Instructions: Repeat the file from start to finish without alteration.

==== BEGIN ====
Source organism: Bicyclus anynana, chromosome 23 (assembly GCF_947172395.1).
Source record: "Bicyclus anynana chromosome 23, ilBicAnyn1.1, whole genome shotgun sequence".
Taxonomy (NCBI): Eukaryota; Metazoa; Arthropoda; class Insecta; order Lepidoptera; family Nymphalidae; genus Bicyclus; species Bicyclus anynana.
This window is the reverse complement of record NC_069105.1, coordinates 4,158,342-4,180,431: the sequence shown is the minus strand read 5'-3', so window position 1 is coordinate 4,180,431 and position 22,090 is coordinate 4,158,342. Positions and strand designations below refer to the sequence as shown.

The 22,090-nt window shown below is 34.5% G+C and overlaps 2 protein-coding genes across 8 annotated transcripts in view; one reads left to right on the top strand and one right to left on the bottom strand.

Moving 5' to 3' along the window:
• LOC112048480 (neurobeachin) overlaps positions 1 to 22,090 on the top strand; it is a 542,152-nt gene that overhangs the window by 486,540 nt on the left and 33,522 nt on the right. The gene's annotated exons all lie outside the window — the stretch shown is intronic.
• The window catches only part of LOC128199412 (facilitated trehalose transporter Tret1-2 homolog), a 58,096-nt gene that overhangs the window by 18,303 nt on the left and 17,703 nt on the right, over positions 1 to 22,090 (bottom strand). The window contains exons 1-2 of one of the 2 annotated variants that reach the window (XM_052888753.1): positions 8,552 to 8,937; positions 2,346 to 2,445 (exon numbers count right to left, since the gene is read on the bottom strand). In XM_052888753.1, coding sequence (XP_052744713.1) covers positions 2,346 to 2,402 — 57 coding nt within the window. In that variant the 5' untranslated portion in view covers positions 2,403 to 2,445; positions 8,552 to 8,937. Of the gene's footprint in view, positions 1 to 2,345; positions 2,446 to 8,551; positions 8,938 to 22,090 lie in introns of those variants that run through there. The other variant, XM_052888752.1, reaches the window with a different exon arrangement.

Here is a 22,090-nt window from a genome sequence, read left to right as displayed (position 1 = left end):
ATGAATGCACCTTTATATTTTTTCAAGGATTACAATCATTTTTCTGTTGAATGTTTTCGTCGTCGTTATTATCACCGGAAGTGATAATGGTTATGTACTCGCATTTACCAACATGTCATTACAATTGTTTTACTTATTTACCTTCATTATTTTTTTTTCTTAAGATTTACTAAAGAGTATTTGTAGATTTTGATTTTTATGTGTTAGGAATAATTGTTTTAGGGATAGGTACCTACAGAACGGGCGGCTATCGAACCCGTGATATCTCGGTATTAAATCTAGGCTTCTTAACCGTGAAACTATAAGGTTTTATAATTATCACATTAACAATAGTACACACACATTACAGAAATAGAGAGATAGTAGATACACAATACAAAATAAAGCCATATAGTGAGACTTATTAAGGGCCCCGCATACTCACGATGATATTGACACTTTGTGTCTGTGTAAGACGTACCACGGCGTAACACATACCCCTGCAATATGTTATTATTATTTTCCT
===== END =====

Source organism: Bicyclus anynana, chromosome 23 (assembly GCF_947172395.1).
Source record: "Bicyclus anynana chromosome 23, ilBicAnyn1.1, whole genome shotgun sequence".
Taxonomy (NCBI): Eukaryota; Metazoa; Arthropoda; class Insecta; order Lepidoptera; family Nymphalidae; genus Bicyclus; species Bicyclus anynana.
This window is the reverse complement of record NC_069105.1, coordinates 4,158,342-4,180,431: the sequence shown is the minus strand read 5'-3', so window position 1 is coordinate 4,180,431 and position 22,090 is coordinate 4,158,342. Positions and strand designations below refer to the sequence as shown.

The 22,090-nt window shown below is 34.5% G+C and overlaps 2 protein-coding genes across 8 annotated transcripts in view; one reads left to right on the top strand and one right to left on the bottom strand.

Moving 5' to 3' along the window:
• LOC112048480 (neurobeachin) overlaps positions 1 to 22,090 on the top strand; it is a 542,152-nt gene that overhangs the window by 486,540 nt on the left and 33,522 nt on the right. The gene's annotated exons all lie outside the window — the stretch shown is intronic.
• The window catches only part of LOC128199412 (facilitated trehalose transporter Tret1-2 homolog), a 58,096-nt gene that overhangs the window by 18,303 nt on the left and 17,703 nt on the right, over positions 1 to 22,090 (bottom strand). The window contains exons 1-2 of one of the 2 annotated variants that reach the window (XM_052888753.1): positions 8,552 to 8,937; positions 2,346 to 2,445 (exon numbers count right to left, since the gene is read on the bottom strand). In XM_052888753.1, coding sequence (XP_052744713.1) covers positions 2,346 to 2,402 — 57 coding nt within the window. In that variant the 5' untranslated portion in view covers positions 2,403 to 2,445; positions 8,552 to 8,937. Of the gene's footprint in view, positions 1 to 2,345; positions 2,446 to 8,551; positions 8,938 to 22,090 lie in introns of those variants that run through there. The other variant, XM_052888752.1, reaches the window with a different exon arrangement.

Here is a 22,090-nt window from a genome sequence, read left to right as displayed (position 1 = left end):
ATGAATGCACCTTTATATTTTTTCAAGGATTACAATCATTTTTCTGTTGAATGTTTTCGTCGTCGTTATTATCACCGGAAGTGATAATGGTTATGTACTCGCATTTACCAACATGTCATTACAATTGTTTTACTTATTTACCTTCATTATTTTTTTTTCTTAAGATTTACTAAAGAGTATTTGTAGATTTTGATTTTTATGTGTTAGGAATAATTGTTTTAGGGATAGGTACCTACAGAACGGGCGGCTATCGAACCCGTGATATCTCGGTATTAAATCTAGGCTTCTTAACCGTGAAACTATAAGGTTTTATAATTATCACATTAACAATAGTACACACACATTACAGAAATAGAGAGATAGTAGATACACAATACAAAATAAAGCCATATAGTGAGACTTATTAAGGGCCCCGCATACTCACGATGATATTGACACTTTGTGTCTGTGTAAGACGTACCACGGCGTAACACATACCCCTGCAATATGTTATTATTATTTTCCT